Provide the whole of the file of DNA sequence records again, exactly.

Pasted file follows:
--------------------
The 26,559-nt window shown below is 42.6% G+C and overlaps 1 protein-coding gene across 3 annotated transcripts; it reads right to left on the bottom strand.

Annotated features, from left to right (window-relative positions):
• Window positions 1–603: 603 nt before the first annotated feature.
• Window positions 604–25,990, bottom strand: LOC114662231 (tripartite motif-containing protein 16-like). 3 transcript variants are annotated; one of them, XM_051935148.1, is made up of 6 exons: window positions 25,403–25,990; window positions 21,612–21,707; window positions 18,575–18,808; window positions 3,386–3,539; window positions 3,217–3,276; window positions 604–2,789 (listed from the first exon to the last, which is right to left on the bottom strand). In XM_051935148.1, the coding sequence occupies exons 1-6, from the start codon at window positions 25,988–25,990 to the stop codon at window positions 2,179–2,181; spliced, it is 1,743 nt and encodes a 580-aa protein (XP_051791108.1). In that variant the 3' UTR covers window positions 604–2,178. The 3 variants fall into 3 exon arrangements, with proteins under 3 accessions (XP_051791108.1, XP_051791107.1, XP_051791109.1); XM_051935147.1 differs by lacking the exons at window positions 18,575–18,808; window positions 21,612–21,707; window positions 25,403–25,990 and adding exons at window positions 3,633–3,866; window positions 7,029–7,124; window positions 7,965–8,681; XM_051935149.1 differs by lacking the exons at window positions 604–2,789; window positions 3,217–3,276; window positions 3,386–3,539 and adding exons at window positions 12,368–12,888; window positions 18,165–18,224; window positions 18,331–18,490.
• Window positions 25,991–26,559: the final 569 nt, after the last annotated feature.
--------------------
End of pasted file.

The 26,559-nt window shown below is 42.6% G+C and overlaps 1 protein-coding gene across 3 annotated transcripts; it reads right to left on the bottom strand.

Annotated features, from left to right (window-relative positions):
• Window positions 1–603: 603 nt before the first annotated feature.
• Window positions 604–25,990, bottom strand: LOC114662231 (tripartite motif-containing protein 16-like). 3 transcript variants are annotated; one of them, XM_051935148.1, is made up of 6 exons: window positions 25,403–25,990; window positions 21,612–21,707; window positions 18,575–18,808; window positions 3,386–3,539; window positions 3,217–3,276; window positions 604–2,789 (listed from the first exon to the last, which is right to left on the bottom strand). In XM_051935148.1, the coding sequence occupies exons 1-6, from the start codon at window positions 25,988–25,990 to the stop codon at window positions 2,179–2,181; spliced, it is 1,743 nt and encodes a 580-aa protein (XP_051791108.1). In that variant the 3' UTR covers window positions 604–2,178. The 3 variants fall into 3 exon arrangements, with proteins under 3 accessions (XP_051791108.1, XP_051791107.1, XP_051791109.1); XM_051935147.1 differs by lacking the exons at window positions 18,575–18,808; window positions 21,612–21,707; window positions 25,403–25,990 and adding exons at window positions 3,633–3,866; window positions 7,029–7,124; window positions 7,965–8,681; XM_051935149.1 differs by lacking the exons at window positions 604–2,789; window positions 3,217–3,276; window positions 3,386–3,539 and adding exons at window positions 12,368–12,888; window positions 18,165–18,224; window positions 18,331–18,490.
• Window positions 25,991–26,559: the final 569 nt, after the last annotated feature.